Tottenham Hotspur has denied monitoring a ticket co-ordinator’s Twitter feed in order to stop people selling spare tickets via social media.

This morning rumours spread that the club had moved to clamp down on @HotspurTickets and force people to use the controversial StubHub ticketing platform.

Supporters have previously accused the club of exploiting fans through the StubHub partnership, where some tickets have been sold for hundreds of pounds above their face value.

Spurs fan James Watts sold his ticket to another fan via @HotspurTicket and gave him his membership card to enter the stadium. 

However the person who bought the ticket was turned away at the turnstiles and went to the ticket office to complain that he could not enter the stadium.

Mr Watt later claimed the club had blocked his membership card after it had noticed him selling his ticket on Twitter.

The club denies this and said this was an isolated incident.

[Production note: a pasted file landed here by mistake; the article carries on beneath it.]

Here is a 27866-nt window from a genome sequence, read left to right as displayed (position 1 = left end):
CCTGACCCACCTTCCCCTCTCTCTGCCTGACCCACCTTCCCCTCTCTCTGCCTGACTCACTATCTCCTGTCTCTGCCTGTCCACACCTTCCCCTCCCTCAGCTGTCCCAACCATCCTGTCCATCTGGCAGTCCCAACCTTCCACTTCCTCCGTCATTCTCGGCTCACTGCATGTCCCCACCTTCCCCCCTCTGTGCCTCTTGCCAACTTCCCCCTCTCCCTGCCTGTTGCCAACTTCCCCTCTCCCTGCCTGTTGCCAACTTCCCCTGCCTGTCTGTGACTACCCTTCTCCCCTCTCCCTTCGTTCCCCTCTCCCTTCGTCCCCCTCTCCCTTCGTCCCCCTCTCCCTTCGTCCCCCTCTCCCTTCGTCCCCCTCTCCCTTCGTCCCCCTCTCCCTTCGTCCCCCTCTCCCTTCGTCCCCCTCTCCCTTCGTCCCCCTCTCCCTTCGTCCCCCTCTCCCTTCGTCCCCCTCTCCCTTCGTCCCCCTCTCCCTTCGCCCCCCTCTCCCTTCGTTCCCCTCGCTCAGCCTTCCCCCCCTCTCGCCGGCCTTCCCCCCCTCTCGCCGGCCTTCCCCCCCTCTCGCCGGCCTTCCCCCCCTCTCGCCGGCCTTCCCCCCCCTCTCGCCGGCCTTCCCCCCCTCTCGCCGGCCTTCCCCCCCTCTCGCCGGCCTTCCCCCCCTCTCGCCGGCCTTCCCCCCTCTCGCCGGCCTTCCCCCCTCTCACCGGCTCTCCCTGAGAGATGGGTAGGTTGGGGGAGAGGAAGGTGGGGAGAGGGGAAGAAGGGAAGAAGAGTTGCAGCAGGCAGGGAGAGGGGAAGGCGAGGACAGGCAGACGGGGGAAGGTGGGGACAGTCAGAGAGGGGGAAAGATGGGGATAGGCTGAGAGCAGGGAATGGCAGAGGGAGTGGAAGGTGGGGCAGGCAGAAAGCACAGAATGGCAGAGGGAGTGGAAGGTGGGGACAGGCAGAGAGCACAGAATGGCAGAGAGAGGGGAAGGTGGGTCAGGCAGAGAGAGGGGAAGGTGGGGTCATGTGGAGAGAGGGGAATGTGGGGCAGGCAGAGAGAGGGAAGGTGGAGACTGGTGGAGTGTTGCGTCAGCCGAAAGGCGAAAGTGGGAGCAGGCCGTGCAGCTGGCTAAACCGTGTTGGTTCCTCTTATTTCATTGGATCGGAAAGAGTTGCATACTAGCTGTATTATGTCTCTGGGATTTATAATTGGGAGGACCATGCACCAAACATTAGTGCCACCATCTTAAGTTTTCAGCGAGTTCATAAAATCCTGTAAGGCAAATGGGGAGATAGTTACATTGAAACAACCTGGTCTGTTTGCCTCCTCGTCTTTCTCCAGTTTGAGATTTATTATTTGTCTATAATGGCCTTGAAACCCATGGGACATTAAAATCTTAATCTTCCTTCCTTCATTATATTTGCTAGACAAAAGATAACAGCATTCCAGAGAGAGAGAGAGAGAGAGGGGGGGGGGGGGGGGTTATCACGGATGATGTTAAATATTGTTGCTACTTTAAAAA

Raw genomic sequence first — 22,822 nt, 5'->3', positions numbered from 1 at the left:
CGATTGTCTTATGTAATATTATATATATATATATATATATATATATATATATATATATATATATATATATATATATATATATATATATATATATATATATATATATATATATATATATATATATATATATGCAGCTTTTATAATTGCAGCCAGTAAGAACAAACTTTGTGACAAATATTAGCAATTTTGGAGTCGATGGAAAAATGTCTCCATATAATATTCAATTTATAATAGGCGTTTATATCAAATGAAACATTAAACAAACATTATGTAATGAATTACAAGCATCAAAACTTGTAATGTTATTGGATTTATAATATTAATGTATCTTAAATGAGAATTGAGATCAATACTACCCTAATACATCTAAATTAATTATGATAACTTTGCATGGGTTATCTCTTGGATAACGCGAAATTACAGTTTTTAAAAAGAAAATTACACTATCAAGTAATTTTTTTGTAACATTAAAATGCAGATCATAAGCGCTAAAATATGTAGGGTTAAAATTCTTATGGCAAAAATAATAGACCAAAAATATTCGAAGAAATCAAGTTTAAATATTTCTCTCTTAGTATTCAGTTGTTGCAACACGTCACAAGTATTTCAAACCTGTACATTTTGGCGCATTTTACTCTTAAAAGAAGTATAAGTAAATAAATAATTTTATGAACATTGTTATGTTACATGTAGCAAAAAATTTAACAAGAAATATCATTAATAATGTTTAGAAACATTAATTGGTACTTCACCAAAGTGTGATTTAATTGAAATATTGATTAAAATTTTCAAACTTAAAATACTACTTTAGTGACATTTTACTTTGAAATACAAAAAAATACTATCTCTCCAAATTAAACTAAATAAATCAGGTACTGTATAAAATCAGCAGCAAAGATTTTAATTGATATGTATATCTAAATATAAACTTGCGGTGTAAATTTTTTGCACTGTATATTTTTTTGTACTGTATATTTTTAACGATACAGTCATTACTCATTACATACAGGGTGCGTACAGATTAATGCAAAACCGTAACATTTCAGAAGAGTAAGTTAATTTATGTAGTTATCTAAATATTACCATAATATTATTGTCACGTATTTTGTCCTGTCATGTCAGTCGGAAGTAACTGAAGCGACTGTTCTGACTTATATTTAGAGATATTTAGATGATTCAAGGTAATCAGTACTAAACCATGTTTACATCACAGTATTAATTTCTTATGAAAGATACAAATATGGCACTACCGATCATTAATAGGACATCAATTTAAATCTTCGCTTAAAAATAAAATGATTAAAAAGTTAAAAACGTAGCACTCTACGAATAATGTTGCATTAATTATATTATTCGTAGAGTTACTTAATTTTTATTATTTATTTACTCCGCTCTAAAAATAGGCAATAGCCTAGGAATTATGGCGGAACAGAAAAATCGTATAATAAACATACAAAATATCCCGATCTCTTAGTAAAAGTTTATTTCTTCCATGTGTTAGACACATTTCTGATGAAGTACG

A Spurs spokesman said: “A stadium access card user visited the ticket office to report difficulties gaining entry into the stadium, at which point it was ascertained he was not the owner of the ticket.

“Entry to the stadium was still facilitated, however we subsequently retained the card for security purposes and we will now make contact with the registered One Hotspur member to clarify the issue and return it.”

Tottenham did not reveal the reason the card user was turned away at the turnstile. 

According to the club’s ticketing terms and conditions, tickets are non-transferable outside of official partners and memberships and season tickets remain the property of Tottenham Hotspur at all times.

This means the north London club is within its rights to stop people selling or exchanging tickets online.